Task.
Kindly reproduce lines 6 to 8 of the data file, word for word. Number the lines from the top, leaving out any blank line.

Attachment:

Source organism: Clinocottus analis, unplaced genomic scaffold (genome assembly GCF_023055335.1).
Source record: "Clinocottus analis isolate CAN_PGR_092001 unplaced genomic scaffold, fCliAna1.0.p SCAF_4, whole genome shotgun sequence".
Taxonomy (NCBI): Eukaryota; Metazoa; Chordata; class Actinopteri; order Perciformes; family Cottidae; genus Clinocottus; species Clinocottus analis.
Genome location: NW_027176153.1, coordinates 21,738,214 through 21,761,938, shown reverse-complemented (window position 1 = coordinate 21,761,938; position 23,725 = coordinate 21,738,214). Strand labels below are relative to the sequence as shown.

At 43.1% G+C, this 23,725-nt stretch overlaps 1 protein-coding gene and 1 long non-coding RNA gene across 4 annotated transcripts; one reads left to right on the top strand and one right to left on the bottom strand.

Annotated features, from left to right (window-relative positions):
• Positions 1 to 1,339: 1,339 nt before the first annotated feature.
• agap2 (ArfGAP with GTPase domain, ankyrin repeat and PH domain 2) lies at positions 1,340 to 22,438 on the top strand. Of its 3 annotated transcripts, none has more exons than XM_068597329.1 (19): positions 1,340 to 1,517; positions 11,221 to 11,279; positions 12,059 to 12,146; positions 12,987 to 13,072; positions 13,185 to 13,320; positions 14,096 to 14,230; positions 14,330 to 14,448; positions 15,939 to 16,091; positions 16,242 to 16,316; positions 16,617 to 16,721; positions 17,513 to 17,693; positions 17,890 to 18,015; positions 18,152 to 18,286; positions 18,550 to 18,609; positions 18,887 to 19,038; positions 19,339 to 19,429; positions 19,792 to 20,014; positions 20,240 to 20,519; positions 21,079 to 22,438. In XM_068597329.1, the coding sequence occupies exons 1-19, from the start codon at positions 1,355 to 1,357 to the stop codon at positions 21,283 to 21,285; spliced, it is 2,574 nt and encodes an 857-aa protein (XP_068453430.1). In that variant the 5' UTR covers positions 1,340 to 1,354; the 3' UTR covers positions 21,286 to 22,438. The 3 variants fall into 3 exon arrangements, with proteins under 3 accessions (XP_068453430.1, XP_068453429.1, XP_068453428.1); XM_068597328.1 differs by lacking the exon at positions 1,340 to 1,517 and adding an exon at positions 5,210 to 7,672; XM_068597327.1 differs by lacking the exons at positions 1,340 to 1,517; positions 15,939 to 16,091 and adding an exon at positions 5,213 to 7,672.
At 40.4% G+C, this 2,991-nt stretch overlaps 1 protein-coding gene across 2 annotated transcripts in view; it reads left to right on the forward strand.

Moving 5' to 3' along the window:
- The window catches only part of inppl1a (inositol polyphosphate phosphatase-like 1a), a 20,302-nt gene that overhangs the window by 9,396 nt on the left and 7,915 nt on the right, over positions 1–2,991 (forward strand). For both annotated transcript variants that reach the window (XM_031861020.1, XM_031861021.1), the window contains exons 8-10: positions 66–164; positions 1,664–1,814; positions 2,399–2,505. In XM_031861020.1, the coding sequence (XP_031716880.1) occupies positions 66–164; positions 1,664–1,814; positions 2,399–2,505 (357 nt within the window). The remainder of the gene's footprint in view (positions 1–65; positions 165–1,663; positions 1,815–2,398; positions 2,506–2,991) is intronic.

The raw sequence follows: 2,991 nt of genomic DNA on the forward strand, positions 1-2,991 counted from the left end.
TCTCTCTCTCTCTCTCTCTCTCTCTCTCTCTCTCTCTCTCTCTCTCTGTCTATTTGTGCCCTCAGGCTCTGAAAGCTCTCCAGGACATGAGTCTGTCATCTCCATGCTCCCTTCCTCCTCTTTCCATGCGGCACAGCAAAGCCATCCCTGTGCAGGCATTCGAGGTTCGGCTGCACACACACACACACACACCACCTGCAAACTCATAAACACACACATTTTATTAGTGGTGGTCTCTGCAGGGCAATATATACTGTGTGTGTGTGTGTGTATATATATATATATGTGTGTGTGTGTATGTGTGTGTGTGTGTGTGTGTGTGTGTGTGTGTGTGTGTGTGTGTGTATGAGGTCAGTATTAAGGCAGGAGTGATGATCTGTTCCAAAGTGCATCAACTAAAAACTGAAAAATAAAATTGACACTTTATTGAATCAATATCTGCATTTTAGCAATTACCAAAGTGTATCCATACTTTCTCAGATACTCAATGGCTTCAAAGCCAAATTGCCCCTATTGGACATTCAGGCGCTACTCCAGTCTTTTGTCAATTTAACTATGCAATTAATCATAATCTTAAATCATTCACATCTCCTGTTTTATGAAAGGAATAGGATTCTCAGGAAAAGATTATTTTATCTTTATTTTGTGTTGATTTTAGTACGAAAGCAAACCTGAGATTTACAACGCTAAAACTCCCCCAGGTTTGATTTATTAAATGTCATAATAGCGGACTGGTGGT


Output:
Annotated features, from left to right (window-relative positions):
• Positions 1 to 1,339: 1,339 nt before the first annotated feature.
• agap2 (ArfGAP with GTPase domain, ankyrin repeat and PH domain 2) lies at positions 1,340 to 22,438 on the top strand. Of its 3 annotated transcripts, none has more exons than XM_068597329.1 (19): positions 1,340 to 1,517; positions 11,221 to 11,279; positions 12,059 to 12,146; positions 12,987 to 13,072; positions 13,185 to 13,320; positions 14,096 to 14,230; positions 14,330 to 14,448; positions 15,939 to 16,091; positions 16,242 to 16,316; positions 16,617 to 16,721; positions 17,513 to 17,693; positions 17,890 to 18,015; positions 18,152 to 18,286; positions 18,550 to 18,609; positions 18,887 to 19,038; positions 19,339 to 19,429; positions 19,792 to 20,014; positions 20,240 to 20,519; positions 21,079 to 22,438. In XM_068597329.1, the coding sequence occupies exons 1-19, from the start codon at positions 1,355 to 1,357 to the stop codon at positions 21,283 to 21,285; spliced, it is 2,574 nt and encodes an 857-aa protein (XP_068453430.1). In that variant the 5' UTR covers positions 1,340 to 1,354; the 3' UTR covers positions 21,286 to 22,438. The 3 variants fall into 3 exon arrangements, with proteins under 3 accessions (XP_068453430.1, XP_068453429.1, XP_068453428.1); XM_068597328.1 differs by lacking the exon at positions 1,340 to 1,517 and adding an exon at positions 5,210 to 7,672; XM_068597327.1 differs by lacking the exons at positions 1,340 to 1,517; positions 15,939 to 16,091 and adding an exon at positions 5,213 to 7,672.